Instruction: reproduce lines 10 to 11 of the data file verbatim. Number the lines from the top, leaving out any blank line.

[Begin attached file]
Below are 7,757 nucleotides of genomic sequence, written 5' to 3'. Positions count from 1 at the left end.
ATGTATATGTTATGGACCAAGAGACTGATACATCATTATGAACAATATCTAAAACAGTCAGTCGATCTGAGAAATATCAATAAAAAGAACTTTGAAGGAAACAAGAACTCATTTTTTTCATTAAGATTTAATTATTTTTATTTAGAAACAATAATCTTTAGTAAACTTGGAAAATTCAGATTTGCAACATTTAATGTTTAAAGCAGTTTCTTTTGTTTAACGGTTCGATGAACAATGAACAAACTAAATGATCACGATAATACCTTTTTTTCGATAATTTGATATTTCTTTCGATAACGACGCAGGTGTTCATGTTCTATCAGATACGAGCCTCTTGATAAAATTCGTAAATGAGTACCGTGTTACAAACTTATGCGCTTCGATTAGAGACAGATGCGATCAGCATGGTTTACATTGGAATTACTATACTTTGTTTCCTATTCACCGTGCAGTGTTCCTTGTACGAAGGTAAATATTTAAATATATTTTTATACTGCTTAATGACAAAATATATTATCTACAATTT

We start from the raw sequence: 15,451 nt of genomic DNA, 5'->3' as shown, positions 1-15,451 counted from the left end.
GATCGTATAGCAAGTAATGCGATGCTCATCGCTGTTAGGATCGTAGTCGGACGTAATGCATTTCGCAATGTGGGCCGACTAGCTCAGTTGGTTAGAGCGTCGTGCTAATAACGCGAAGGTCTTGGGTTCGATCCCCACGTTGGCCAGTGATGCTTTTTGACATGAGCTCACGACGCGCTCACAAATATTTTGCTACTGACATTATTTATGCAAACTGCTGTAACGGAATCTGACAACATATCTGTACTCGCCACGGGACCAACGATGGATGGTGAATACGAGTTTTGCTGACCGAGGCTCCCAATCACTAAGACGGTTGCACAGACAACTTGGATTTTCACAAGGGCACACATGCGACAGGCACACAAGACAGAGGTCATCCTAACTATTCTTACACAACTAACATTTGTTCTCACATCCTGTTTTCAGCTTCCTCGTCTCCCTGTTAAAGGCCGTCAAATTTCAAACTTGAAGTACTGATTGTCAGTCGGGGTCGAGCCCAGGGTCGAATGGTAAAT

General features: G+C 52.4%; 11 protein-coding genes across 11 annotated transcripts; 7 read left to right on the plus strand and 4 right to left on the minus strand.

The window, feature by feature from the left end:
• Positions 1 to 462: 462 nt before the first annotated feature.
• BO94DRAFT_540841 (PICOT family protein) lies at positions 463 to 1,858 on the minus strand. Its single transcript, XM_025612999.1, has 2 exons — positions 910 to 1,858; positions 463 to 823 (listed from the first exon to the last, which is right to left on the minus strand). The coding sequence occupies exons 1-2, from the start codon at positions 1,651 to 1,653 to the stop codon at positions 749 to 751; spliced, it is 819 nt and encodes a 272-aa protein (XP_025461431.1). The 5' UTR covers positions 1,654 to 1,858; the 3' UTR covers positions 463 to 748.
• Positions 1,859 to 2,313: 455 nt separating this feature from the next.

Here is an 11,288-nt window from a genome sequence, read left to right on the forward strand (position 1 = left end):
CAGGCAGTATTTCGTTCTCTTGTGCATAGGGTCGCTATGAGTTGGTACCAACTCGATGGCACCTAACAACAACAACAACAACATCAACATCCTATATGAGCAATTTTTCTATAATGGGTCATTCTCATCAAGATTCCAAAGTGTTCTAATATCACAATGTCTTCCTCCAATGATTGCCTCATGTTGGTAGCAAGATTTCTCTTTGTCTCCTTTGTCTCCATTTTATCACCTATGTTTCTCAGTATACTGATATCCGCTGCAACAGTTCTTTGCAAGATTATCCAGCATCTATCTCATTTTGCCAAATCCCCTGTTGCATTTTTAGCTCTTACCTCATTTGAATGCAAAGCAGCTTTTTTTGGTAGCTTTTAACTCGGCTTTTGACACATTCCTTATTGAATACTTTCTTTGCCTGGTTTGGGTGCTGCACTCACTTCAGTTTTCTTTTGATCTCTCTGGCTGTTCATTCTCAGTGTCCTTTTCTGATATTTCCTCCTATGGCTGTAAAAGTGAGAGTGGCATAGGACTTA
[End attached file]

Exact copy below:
Here is an 11,288-nt window from a genome sequence, read left to right on the forward strand (position 1 = left end):
CAGGCAGTATTTCGTTCTCTTGTGCATAGGGTCGCTATGAGTTGGTACCAACTCGATGGCACCTAACAACAACAACAACAACATCAACATCCTATATGAGCAATTTTTCTATAATGGGTCATTCTCATCAAGATTCCAAAGTGTTCTAATATCACAATGTCTTCCTCCAATGATTGCCTCATGTTGGTAGCAAGATTTCTCTTTGTCTCCTTTGTCTCCATTTTATCACCTATGTTTCTCAGTATACTGATATCCGCTGCAACAGTTCTTTGCAAGATTATCCAGCATCTATCTCATTTTGCCAAATCCCCTGTTGCATTTTTAGCTCTTACCTCATTTGAATGCAAAGCAGCTTTTTTTGGTAGCTTTTAACTCGGCTTTTGACACATTCCTTATTGAATACTTTCTTTGCCTGGTTTGGGTGCTGCACTCACTTCAGTTTTCTTTTGATCTCTCTGGCTGTTCATTCTCAGTGTCCTTTTCTGATATTTCCTCCTATGGCTGTAAAAGTGAGAGTGGCATAGGACTTA